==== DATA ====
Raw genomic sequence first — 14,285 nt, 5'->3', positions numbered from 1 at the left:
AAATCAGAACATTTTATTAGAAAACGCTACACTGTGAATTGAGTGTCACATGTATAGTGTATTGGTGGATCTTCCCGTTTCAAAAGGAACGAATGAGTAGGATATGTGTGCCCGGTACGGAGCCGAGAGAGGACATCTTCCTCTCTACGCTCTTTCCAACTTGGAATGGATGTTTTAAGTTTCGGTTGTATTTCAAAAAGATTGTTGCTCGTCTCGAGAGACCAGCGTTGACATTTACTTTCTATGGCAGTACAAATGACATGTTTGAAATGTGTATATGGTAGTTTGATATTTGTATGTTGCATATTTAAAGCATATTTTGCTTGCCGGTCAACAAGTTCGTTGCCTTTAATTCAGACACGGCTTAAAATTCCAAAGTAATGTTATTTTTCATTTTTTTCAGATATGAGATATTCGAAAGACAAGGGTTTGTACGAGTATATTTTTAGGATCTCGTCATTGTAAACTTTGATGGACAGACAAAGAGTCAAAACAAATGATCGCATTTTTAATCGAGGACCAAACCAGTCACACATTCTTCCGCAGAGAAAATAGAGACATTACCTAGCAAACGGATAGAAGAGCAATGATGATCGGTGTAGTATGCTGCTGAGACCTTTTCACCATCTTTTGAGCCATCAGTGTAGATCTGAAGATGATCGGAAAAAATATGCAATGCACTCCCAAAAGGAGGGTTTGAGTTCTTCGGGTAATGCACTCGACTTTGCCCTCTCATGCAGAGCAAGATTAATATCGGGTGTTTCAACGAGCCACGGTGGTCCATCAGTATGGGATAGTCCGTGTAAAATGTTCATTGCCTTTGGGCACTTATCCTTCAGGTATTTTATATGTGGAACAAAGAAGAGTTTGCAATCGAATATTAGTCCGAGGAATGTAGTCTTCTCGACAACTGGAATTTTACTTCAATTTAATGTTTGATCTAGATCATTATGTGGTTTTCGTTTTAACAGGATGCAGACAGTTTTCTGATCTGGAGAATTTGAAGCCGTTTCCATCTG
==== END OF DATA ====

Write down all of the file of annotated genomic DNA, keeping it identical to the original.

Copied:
Raw genomic sequence first — 14,285 nt, 5'->3', positions numbered from 1 at the left:
AAATCAGAACATTTTATTAGAAAACGCTACACTGTGAATTGAGTGTCACATGTATAGTGTATTGGTGGATCTTCCCGTTTCAAAAGGAACGAATGAGTAGGATATGTGTGCCCGGTACGGAGCCGAGAGAGGACATCTTCCTCTCTACGCTCTTTCCAACTTGGAATGGATGTTTTAAGTTTCGGTTGTATTTCAAAAAGATTGTTGCTCGTCTCGAGAGACCAGCGTTGACATTTACTTTCTATGGCAGTACAAATGACATGTTTGAAATGTGTATATGGTAGTTTGATATTTGTATGTTGCATATTTAAAGCATATTTTGCTTGCCGGTCAACAAGTTCGTTGCCTTTAATTCAGACACGGCTTAAAATTCCAAAGTAATGTTATTTTTCATTTTTTTCAGATATGAGATATTCGAAAGACAAGGGTTTGTACGAGTATATTTTTAGGATCTCGTCATTGTAAACTTTGATGGACAGACAAAGAGTCAAAACAAATGATCGCATTTTTAATCGAGGACCAAACCAGTCACACATTCTTCCGCAGAGAAAATAGAGACATTACCTAGCAAACGGATAGAAGAGCAATGATGATCGGTGTAGTATGCTGCTGAGACCTTTTCACCATCTTTTGAGCCATCAGTGTAGATCTGAAGATGATCGGAAAAAATATGCAATGCACTCCCAAAAGGAGGGTTTGAGTTCTTCGGGTAATGCACTCGACTTTGCCCTCTCATGCAGAGCAAGATTAATATCGGGTGTTTCAACGAGCCACGGTGGTCCATCAGTATGGGATAGTCCGTGTAAAATGTTCATTGCCTTTGGGCACTTATCCTTCAGGTATTTTATATGTGGAACAAAGAAGAGTTTGCAATCGAATATTAGTCCGAGGAATGTAGTCTTCTCGACAACTGGAATTTTACTTCAATTTAATGTTTGATCTAGATCATTATGTGGTTTTCGTTTTAACAGGATGCAGACAGTTTTCTGATCTGGAGAATTTGAAGCCGTTTCCATCTG